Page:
One of the most hotly contested questions in the run up to CSP1 was the location of the Permanent Secretariat. Offers to host the Permanent Secretariat were made by Austria (in Vienna), Switzerland (in Geneva) and Trinidad and Tobago (in Port of Spain). Discussions in the run-up to CSP1 failed to produce a clear favourite and the issue was resolved in Cancun via a secret, informal ballot. Austria was knocked out in the first round of voting and in the second round Switzerland won 35 votes and Trinidad and Tobago 32. Trinidad subsequently withdrew from the race, paving the way for a consensus decision in favour of Geneva. While Geneva clearly has logistical advantages that Port of Spain lacks, the latter’s defeat represents a lost opportunity locate a treaty secretariat in the Southern Hemisphere and in a country that has been heavily impacted by the illicit arms trade.
CSP1 made a number of other crucial decisions about the permanent Secretariat. The South African official Dumisani Dladla was selected to head the Secretariat, a management committee was established, and a directive was adopted that outlines States Parties’ expectations for how it will operate. A provisional budget and financial rules for both the Secretariat and future CSPs were also adopted. However, certain budgetary details and issues relating to the role and functions of the Secretariat are still to be resolved.
The decisions taken at CSP1 provide a framework for the long-term functioning of the ATT. At the final preparatory meeting in Geneva in July there was a sense that some or all of these issues would not be resolved or generate serious disagreement. However, the future success of the ATT will depend on a range of broader issues that, of necessity, were not the subject of discussion in Cancun, particularly: (i) bringing more states in to the ATT; (ii) ensuring that states apply the treaty effectively; and (iii) providing states with implementation assistance.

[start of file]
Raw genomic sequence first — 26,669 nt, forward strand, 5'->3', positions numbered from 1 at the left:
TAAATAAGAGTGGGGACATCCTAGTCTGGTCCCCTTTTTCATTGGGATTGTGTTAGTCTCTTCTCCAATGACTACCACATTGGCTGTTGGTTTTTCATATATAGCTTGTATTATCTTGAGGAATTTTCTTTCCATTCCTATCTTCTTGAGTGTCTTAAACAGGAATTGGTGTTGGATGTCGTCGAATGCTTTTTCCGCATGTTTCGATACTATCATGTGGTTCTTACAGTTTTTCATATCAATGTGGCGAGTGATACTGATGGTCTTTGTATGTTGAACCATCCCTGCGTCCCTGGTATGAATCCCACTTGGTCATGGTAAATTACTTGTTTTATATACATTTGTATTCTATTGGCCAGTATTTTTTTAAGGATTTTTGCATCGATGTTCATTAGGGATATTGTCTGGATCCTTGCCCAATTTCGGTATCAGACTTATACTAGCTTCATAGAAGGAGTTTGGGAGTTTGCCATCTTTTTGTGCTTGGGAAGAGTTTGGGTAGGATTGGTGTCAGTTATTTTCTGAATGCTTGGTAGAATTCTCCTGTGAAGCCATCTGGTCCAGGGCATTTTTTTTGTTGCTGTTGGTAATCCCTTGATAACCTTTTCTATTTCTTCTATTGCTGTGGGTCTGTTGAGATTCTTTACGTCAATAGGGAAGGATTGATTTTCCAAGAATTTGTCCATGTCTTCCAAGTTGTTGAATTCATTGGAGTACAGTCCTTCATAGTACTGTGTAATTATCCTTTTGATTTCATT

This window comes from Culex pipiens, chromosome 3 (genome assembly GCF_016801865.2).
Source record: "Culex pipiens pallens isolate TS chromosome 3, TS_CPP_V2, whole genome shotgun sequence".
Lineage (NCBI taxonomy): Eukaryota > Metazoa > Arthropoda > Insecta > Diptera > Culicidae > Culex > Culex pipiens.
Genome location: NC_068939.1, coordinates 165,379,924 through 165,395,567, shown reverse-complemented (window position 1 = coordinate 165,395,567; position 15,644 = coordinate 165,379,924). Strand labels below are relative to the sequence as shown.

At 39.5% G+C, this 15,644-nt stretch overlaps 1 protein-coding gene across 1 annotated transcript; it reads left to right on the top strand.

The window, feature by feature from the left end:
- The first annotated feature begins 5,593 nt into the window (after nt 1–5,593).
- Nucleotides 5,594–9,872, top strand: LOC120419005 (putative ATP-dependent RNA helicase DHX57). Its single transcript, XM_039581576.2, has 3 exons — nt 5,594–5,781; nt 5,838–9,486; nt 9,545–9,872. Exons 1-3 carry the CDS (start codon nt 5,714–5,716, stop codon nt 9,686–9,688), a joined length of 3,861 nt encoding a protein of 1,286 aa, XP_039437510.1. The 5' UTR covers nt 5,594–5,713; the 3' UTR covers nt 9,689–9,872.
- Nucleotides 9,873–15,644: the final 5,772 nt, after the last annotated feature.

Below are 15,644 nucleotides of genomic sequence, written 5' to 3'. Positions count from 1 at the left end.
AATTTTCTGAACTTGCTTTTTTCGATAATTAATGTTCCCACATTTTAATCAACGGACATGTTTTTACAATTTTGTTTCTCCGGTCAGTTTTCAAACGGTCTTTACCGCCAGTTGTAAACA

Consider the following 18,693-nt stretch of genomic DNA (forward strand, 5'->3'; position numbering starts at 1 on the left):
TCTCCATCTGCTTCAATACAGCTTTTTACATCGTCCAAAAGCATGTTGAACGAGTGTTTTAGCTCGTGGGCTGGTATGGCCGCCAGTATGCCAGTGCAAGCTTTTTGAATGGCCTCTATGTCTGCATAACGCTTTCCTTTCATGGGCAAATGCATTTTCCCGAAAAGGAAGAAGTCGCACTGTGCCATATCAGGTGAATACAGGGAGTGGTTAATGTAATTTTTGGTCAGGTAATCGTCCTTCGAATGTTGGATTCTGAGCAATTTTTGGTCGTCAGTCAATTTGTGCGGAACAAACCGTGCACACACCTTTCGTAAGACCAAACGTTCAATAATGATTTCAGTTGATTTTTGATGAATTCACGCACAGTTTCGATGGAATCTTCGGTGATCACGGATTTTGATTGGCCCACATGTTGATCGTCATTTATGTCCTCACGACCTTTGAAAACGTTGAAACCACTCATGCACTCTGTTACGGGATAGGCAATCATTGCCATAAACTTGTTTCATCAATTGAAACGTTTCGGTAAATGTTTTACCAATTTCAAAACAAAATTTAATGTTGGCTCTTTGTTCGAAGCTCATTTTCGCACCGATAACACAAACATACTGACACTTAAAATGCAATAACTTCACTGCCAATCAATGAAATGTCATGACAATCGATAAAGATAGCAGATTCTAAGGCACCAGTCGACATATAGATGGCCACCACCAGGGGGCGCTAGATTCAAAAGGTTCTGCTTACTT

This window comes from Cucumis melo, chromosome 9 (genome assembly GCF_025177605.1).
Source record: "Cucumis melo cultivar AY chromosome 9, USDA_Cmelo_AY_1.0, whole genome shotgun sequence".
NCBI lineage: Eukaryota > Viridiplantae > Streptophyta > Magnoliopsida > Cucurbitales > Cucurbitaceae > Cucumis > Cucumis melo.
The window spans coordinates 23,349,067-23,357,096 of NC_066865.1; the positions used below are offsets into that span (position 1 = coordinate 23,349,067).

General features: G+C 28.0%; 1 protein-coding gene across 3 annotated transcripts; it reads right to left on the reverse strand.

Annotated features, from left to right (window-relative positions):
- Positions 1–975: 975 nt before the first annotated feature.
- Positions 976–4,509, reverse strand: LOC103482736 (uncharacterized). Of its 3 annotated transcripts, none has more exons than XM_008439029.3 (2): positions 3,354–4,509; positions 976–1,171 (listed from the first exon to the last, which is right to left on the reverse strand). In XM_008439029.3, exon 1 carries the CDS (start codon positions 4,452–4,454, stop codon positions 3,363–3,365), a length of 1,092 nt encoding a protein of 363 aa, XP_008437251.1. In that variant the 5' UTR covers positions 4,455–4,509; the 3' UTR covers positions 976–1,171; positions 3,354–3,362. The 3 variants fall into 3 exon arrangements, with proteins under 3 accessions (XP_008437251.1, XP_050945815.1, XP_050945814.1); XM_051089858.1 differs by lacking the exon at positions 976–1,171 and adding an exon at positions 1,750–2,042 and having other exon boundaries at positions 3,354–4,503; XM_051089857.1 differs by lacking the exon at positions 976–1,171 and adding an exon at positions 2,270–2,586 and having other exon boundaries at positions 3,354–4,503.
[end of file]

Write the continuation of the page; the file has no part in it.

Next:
There is significant scope to expand the range of state signatories and ratifications, particularly in Africa. African states were active during the ATT negotiating process but while 38 have signed the treaty only 12 have ratified. Outside Africa, there are several important arms exporters, particularly China and Russia, and arms importers, including India and Saudi Arabia, that have yet to sign the ATT. Making inroads here will require sustained diplomatic efforts. Russia did not attend CSP1 and has stated that it will not sign the Treaty. China’s position remains unclear. China attended CSP1 as an observer but restated its position that adopting the ATT via a vote at the General Assembly had been a mistake.
State’s implementation of the ATT will be measured both in terms of how they comply with the treaty’s reporting requirements and the extent to which they align their arms export practices with the normative standards laid down in the Treaty. As the President of the International Committee of the Red Cross (ICRC) noted in his address on the opening day of CSP1: ‘(i)f States are to join the Treaty but continue to transfer arms to belligerents with a record of war crimes or serious violations of human rights, this would severely undermine the ATT's humanitarian purpose and its credibility’. There will need to be real progress in this area if the ATT is to be seen as a success. In both areas, close civil society engagement will be crucial. The ATT Monitor, which was launched by Control Arms at CSP1, will be an important means for holding governments to account.
Providing effective implementation assistance will require a sustained commitment, both on the part of donor and partner states. The ATT covers a range of different issues that have the potential to prevent armed violence and reduce conflict, including transfer controls but also stockpile management and border controls. In each of these areas states in many parts of the world lack capacity and are looking for assistance to strengthen their national controls. While assistance programmes have been launched, including by the EU, there are still substantial gaps to be filled in this time of tight finances.